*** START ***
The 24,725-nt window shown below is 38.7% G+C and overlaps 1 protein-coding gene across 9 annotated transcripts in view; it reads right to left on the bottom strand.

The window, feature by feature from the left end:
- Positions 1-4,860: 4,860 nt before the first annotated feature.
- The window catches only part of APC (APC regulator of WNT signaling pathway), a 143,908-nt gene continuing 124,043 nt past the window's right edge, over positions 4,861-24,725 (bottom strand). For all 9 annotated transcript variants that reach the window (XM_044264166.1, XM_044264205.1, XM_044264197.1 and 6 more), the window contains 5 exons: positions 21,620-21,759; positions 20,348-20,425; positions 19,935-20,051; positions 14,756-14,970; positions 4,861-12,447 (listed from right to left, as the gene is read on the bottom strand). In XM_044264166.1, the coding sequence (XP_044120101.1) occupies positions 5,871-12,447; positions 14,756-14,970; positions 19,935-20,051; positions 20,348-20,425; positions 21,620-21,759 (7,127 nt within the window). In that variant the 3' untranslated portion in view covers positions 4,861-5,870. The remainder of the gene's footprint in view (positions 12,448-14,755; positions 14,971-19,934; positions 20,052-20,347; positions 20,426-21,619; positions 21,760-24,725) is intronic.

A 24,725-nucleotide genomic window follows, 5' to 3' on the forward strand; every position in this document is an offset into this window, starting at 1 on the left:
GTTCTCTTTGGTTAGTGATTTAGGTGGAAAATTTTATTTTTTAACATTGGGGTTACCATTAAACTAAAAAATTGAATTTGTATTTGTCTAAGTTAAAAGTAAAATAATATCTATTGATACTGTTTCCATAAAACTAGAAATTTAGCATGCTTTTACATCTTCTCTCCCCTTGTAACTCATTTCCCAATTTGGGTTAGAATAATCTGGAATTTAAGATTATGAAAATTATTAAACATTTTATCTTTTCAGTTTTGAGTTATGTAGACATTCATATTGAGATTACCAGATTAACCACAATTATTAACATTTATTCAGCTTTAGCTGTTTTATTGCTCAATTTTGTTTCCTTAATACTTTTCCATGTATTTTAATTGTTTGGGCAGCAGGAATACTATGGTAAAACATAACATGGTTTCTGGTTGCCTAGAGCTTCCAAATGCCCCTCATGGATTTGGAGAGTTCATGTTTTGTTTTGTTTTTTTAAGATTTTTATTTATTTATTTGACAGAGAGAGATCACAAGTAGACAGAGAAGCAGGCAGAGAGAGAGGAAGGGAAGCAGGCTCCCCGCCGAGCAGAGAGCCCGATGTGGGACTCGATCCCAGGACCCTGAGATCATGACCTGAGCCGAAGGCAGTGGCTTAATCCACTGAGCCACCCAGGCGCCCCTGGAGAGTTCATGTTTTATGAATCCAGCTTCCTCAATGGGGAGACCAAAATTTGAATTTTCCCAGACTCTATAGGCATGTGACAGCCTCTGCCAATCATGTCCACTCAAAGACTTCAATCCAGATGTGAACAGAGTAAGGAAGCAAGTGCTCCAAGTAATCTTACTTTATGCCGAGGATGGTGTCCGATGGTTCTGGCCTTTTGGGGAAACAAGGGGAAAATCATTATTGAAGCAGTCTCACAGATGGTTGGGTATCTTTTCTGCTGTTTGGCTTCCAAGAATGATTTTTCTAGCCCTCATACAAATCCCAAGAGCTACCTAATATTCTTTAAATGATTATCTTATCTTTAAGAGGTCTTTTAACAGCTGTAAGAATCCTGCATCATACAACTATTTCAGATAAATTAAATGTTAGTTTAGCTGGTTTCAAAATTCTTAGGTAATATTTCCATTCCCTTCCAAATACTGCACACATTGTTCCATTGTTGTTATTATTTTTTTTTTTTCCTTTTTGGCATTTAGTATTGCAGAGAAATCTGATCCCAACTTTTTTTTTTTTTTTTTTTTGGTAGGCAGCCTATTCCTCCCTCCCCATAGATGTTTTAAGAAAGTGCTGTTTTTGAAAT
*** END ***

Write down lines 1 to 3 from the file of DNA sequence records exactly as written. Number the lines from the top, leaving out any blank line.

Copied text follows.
The 24,725-nt window shown below is 38.7% G+C and overlaps 1 protein-coding gene across 9 annotated transcripts in view; it reads right to left on the bottom strand.

The window, feature by feature from the left end:
- Positions 1-4,860: 4,860 nt before the first annotated feature.